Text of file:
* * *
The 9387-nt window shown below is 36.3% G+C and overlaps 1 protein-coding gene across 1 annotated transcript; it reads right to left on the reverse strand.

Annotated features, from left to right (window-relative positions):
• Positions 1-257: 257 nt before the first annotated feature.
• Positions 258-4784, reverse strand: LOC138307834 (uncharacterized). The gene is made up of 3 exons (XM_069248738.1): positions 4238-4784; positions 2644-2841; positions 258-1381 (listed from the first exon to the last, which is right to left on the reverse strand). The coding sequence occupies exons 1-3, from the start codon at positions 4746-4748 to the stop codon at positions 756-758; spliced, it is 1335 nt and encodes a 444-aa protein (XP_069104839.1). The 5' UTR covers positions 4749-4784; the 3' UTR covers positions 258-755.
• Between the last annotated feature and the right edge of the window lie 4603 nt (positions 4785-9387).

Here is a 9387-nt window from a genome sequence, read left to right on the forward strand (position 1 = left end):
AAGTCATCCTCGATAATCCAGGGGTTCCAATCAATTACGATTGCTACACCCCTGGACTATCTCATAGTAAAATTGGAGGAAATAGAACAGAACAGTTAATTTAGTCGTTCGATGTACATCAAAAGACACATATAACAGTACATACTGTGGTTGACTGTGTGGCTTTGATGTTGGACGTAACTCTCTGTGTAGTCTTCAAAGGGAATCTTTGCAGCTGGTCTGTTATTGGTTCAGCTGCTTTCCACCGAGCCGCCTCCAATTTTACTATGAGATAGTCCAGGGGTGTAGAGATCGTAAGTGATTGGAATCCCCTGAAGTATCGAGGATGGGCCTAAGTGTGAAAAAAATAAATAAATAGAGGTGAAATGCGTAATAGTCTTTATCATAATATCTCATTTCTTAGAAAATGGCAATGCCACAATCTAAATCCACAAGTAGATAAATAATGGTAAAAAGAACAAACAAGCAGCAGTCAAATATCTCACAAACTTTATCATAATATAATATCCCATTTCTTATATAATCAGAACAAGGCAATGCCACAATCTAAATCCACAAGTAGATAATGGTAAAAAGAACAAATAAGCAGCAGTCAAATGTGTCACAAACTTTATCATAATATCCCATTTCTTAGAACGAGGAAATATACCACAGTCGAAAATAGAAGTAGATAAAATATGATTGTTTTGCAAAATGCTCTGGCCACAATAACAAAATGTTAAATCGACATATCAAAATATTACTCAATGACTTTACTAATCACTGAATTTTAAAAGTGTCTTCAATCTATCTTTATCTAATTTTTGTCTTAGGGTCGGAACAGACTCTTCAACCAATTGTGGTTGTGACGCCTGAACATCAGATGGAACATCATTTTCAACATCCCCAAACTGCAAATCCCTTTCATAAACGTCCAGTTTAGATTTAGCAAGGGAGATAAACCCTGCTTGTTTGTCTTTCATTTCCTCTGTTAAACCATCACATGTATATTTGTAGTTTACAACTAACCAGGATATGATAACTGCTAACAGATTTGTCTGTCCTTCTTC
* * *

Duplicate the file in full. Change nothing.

The 9387-nt window shown below is 36.3% G+C and overlaps 1 protein-coding gene across 1 annotated transcript; it reads right to left on the reverse strand.

Annotated features, from left to right (window-relative positions):
• Positions 1-257: 257 nt before the first annotated feature.
• Positions 258-4784, reverse strand: LOC138307834 (uncharacterized). The gene is made up of 3 exons (XM_069248738.1): positions 4238-4784; positions 2644-2841; positions 258-1381 (listed from the first exon to the last, which is right to left on the reverse strand). The coding sequence occupies exons 1-3, from the start codon at positions 4746-4748 to the stop codon at positions 756-758; spliced, it is 1335 nt and encodes a 444-aa protein (XP_069104839.1). The 5' UTR covers positions 4749-4784; the 3' UTR covers positions 258-755.
• Between the last annotated feature and the right edge of the window lie 4603 nt (positions 4785-9387).

Here is a 9387-nt window from a genome sequence, read left to right on the forward strand (position 1 = left end):
AAGTCATCCTCGATAATCCAGGGGTTCCAATCAATTACGATTGCTACACCCCTGGACTATCTCATAGTAAAATTGGAGGAAATAGAACAGAACAGTTAATTTAGTCGTTCGATGTACATCAAAAGACACATATAACAGTACATACTGTGGTTGACTGTGTGGCTTTGATGTTGGACGTAACTCTCTGTGTAGTCTTCAAAGGGAATCTTTGCAGCTGGTCTGTTATTGGTTCAGCTGCTTTCCACCGAGCCGCCTCCAATTTTACTATGAGATAGTCCAGGGGTGTAGAGATCGTAAGTGATTGGAATCCCCTGAAGTATCGAGGATGGGCCTAAGTGTGAAAAAAATAAATAAATAGAGGTGAAATGCGTAATAGTCTTTATCATAATATCTCATTTCTTAGAAAATGGCAATGCCACAATCTAAATCCACAAGTAGATAAATAATGGTAAAAAGAACAAACAAGCAGCAGTCAAATATCTCACAAACTTTATCATAATATAATATCCCATTTCTTATATAATCAGAACAAGGCAATGCCACAATCTAAATCCACAAGTAGATAATGGTAAAAAGAACAAATAAGCAGCAGTCAAATGTGTCACAAACTTTATCATAATATCCCATTTCTTAGAACGAGGAAATATACCACAGTCGAAAATAGAAGTAGATAAAATATGATTGTTTTGCAAAATGCTCTGGCCACAATAACAAAATGTTAAATCGACATATCAAAATATTACTCAATGACTTTACTAATCACTGAATTTTAAAAGTGTCTTCAATCTATCTTTATCTAATTTTTGTCTTAGGGTCGGAACAGACTCTTCAACCAATTGTGGTTGTGACGCCTGAACATCAGATGGAACATCATTTTCAACATCCCCAAACTGCAAATCCCTTTCATAAACGTCCAGTTTAGATTTAGCAAGGGAGATAAACCCTGCTTGTTTGTCTTTCATTTCCTCTGTTAAACCATCACATGTATATTTGTAGTTTACAACTAACCAGGATATGATAACTGCTAACAGATTTGTCTGTCCTTCTTC